Three days before the Duke Blue Devils struggled to defeat Georgia Tech 81-74 in Philips Arena, the Yellow Jackets were pummeled 73-48 by Alabama inside the same Atlanta facility.
Perhaps that's why Dookies coach Mike Krzyzewski said of his young team after Saturday's victory, "I know people think of Duke as we've got these chiseled guys, and they're all All-Americans right away. That just doesn't happen. You have to gain your experience."
Actually, they mostly come to Duke as prep All-Americans, then mature into collegiate all-stars.
And Coach K's 32nd season at the elite private university isn't much different in that regard than most of those that have come before it. Guard Austin Rivers -- the son of Boston Celtics coach and former Atlanta Hawks point guard Doc Rivers -- is Duke's latest freshman phenom, averaging 15 points a game, good for tops on his team and 11th in the Atlantic Coast Conference.
But despite the No. 8 Blue Devils' 13-2 overall record (1-0 in the ACC) heading into Thursday night's visit from No. 16 Virginia, there have been two fairly big hiccups.
The first occurred at Ohio State on Nov. 29 after Duke had won the Maui Invitational six days earlier, flown home to Durham, N.C., and then went on to Ohio.
At least partly due to jet lag, the Buckeyes busted the Blue Devils, 85-63.
It's what happened last Wednesday at Temple that seemed to concern the Blue Devils more, however, as they fell to the Owls, 78-73.
"Against Temple we kind of splintered when the heat came," said Duke forward Ryan Kelly, the tourney MVP in Maui after scoring 17 points in each of the Devils' three wins.
"All that mattered [against Georgia Tech] was winning. We need to have that kind of attitude."
It's not that they've never had that attitude this season. Duke has beaten Kansas, Michigan State, Washington, Michigan, Tennessee and Belmont while playing the nation's second toughest schedule.
But Krzyzewski also said after the Tech win -- in which Duke blew most of an early 18-point lead before watching Kelly swish eight straight free throws late (he was 14-of-14 in the game) -- "We're not that good. We're still evolving. I think we're still in a constant search for who we are individually."
Yet who they are right now is good enough for most who play against them, beginning with Western Michigan coach Steve Hawkins, whose team was flattened 110-70 by Duke just a few days after WMU had shellacked capable Oakland.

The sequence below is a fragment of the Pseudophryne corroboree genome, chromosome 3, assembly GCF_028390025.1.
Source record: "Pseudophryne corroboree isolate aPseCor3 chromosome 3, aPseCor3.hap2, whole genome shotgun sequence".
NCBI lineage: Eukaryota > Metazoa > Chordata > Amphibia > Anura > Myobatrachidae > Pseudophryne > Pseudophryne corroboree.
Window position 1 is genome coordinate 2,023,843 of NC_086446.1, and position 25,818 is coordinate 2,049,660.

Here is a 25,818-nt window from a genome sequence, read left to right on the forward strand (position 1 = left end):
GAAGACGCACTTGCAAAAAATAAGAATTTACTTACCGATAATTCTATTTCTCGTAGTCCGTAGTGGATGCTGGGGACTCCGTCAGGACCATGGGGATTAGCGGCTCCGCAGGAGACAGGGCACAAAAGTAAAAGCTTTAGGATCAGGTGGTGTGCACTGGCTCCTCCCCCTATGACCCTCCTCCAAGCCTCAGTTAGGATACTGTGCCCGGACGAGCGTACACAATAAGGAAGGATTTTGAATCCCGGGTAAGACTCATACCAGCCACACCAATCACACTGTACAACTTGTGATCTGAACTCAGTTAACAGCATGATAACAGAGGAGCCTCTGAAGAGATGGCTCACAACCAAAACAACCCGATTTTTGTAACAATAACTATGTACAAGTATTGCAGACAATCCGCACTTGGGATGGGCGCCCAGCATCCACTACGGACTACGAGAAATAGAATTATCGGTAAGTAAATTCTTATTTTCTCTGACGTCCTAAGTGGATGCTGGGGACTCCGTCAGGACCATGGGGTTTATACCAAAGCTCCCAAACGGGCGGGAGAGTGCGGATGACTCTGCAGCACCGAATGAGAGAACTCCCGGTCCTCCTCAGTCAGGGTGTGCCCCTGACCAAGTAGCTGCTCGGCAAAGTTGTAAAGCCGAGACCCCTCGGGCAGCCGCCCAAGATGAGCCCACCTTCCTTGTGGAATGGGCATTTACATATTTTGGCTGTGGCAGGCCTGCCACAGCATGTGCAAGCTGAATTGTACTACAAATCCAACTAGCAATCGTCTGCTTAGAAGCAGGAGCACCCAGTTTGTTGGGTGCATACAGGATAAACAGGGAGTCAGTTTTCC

"They just keep coming at you in waves," Hawkins said. "They're in superior condition. They've got great athletes. It's kind of like going into a heavyweight bout and you may get in a punch or two in the early rounds, but as the fight wears on they just keep wearing you out with those body shots. When you let your guard down, they don't score. They score 10 ... they score 12 ... they score 14. They're definitely a top-five team."
They have the top coach in the history of Division I men's basketball in total victories, Coach K having won 913 games to go with his four NCAA titles, which trails only the late UCLA coach John Wooden's 10.
And he can certainly place one of the top five tallest front lines in the land if he places 6-foot-10 brothers Miles and Mason Plumlee on the court at the same time he's playing the 6-11 Kelly.
"But we're a little short at some spots," said Krzyzewski, pointing to his top four guards, of whom Rivers is the tallest at 6-4. "We've got to get a little more aggressive on the perimeter."
To underscore that point, the Blue Devils are an uncharacteristic last in the ACC in field-goal defense and next-to-last in the 12-team league in scoring defense.
Still, in a weakened ACC, the Blue Devils figure no worse than second to North Carolina.
Said Coach K: "I'd rather be 15-0 and start five seniors. But to be 13-2 is really good right now."
Especially when you're still evolving and searching for who you are individually while being taught by the winningest coach in the history of the game.
Contact Mark Wiedmer at firstname.lastname@example.org or 423-757-6273.